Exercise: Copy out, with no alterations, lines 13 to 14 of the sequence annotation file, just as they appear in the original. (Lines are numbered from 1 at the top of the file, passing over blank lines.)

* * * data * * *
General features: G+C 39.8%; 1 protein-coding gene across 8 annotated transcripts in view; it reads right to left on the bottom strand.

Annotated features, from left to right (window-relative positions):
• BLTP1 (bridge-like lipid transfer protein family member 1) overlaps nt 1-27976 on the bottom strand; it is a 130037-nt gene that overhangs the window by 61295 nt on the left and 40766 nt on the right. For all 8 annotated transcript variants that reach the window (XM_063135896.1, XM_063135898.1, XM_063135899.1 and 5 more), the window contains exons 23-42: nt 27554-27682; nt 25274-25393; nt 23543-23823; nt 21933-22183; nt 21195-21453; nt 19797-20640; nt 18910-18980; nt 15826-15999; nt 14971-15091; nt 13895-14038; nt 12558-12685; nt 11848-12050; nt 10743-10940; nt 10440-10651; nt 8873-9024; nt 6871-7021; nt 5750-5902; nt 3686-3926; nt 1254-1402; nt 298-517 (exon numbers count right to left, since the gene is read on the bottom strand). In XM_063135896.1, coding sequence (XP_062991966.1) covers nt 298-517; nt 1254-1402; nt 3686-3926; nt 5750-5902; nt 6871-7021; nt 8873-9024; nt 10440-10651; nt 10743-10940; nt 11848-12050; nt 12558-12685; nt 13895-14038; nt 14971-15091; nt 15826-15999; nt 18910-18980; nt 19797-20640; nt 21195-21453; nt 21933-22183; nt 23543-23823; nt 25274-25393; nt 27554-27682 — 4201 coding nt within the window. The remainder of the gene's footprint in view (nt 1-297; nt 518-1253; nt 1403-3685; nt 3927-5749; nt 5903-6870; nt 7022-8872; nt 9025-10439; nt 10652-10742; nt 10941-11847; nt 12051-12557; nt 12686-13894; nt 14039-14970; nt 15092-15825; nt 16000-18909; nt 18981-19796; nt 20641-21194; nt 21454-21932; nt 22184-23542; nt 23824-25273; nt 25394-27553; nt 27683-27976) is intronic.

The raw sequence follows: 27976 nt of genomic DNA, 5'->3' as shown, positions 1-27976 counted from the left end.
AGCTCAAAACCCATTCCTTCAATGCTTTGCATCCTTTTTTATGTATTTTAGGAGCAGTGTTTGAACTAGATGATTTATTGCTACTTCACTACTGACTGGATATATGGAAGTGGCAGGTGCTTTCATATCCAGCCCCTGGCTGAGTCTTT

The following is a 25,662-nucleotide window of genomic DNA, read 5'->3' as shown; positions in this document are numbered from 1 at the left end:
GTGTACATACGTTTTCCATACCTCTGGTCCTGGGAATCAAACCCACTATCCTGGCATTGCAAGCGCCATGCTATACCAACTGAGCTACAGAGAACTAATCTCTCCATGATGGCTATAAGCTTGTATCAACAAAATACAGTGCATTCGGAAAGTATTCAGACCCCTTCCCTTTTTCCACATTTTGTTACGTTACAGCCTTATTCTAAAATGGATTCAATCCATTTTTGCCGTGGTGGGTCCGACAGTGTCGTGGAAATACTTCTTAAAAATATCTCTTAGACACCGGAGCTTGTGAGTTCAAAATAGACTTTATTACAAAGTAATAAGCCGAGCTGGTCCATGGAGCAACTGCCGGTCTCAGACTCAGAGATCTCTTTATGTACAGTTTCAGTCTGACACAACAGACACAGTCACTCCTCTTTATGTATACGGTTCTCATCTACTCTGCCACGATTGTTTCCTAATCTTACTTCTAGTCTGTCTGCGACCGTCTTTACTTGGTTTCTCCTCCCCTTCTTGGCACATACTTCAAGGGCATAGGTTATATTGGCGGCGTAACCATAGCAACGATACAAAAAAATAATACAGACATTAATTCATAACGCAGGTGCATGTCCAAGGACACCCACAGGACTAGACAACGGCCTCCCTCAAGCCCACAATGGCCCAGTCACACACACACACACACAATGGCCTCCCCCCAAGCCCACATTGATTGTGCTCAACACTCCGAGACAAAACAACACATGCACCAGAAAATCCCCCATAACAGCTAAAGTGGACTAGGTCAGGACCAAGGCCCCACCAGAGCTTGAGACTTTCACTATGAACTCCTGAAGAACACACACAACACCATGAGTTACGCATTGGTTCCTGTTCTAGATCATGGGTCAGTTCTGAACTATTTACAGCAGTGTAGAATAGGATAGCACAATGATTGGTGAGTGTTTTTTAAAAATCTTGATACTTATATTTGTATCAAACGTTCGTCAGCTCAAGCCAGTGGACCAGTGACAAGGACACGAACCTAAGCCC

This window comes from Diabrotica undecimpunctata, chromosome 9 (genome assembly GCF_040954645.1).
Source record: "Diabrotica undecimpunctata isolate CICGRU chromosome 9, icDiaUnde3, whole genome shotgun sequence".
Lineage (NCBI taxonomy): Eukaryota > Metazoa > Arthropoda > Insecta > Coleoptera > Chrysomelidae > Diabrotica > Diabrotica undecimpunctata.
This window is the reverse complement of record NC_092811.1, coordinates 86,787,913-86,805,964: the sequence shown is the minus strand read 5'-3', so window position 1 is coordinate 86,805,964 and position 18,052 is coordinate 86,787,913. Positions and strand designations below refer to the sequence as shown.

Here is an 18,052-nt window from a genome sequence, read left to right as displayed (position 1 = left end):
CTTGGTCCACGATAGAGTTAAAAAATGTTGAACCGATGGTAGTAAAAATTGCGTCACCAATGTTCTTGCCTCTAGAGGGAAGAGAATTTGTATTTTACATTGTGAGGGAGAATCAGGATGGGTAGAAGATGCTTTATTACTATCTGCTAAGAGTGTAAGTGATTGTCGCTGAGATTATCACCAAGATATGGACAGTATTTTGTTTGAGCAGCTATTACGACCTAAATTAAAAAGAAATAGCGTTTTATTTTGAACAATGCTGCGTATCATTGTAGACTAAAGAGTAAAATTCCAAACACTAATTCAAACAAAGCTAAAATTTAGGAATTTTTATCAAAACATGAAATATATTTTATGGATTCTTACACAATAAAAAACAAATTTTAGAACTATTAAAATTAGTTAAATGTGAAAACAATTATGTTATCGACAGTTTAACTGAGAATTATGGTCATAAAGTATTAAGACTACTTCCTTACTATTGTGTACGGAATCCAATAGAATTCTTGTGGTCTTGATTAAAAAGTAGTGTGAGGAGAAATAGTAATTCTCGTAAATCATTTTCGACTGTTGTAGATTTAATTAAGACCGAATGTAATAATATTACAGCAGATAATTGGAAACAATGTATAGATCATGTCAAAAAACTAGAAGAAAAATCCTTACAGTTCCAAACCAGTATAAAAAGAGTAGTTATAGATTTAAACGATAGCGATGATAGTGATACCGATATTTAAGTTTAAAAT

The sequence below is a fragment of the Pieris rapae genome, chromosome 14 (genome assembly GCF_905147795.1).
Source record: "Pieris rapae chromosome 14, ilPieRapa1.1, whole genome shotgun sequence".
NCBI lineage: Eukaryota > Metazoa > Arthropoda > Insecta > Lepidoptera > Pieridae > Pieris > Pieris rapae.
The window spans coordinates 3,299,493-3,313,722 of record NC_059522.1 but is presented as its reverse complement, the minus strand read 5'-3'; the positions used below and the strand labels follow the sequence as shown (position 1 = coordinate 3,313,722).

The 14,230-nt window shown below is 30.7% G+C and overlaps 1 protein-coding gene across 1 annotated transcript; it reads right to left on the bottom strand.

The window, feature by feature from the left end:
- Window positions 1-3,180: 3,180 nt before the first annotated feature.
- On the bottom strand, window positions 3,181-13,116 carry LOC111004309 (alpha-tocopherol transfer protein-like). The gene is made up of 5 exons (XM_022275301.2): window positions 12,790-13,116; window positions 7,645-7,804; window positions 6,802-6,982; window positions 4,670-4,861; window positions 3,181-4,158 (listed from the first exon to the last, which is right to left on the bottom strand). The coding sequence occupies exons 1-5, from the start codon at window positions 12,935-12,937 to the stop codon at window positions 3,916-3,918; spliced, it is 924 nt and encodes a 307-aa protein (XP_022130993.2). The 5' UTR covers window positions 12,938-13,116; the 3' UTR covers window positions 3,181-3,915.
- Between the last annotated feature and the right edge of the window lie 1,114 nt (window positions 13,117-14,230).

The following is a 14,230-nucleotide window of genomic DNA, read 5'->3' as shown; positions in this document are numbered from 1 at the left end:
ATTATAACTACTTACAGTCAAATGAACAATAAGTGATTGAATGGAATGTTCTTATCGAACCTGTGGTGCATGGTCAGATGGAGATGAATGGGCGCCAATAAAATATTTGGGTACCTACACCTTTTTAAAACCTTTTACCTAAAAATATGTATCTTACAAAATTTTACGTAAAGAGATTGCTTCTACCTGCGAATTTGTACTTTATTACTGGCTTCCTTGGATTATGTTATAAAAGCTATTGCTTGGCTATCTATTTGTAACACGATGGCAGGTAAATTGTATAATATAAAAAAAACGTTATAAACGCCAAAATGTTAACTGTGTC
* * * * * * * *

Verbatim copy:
CTTGGTCCACGATAGAGTTAAAAAATGTTGAACCGATGGTAGTAAAAATTGCGTCACCAATGTTCTTGCCTCTAGAGGGAAGAGAATTTGTATTTTACATTGTGAGGGAGAATCAGGATGGGTAGAAGATGCTTTATTACTATCTGCTAAGAGTGTAAGTGATTGTCGCTGAGATTATCACCAAGATATGGACAGTATTTTGTTTGAGCAGCTATTACGACCTAAATTAAAAAGAAATAGCGTTTTATTTTGAACAATGCTGCGTATCATTGTAGACTAAAGAGTAAAATTCCAAACACTAATTCAAACAAAGCTAAAATTTAGGAATTTTTATCAAAACATGAAATATATTTTATGGATTCTTACACAATAAAAAACAAATTTTAGAACTATTAAAATTAGTTAAATGTGAAAACAATTATGTTATCGACAGTTTAACTGAGAATTATGGTCATAAAGTATTAAGACTACTTCCTTACTATTGTGTACGGAATCCAATAGAATTCTTGTGGTCTTGATTAAAAAGTAGTGTGAGGAGAAATAGTAATTCTCGTAAATCATTTTCGACTGTTGTAGATTTAATTAAGACCGAATGTAATAATATTACAGCAGATAATTGGAAACAATGTATAGATCATGTCAAAAAACTAGAAGAAAAATCCTTACAGTTCCAAACCAGTATAAAAAGAGTAGTTATAGATTTAAACGATAGCGATGATAGTGATACCGATATTTAAGTTTAAAAT

The sequence below is a fragment of the Pieris rapae genome, chromosome 14 (genome assembly GCF_905147795.1).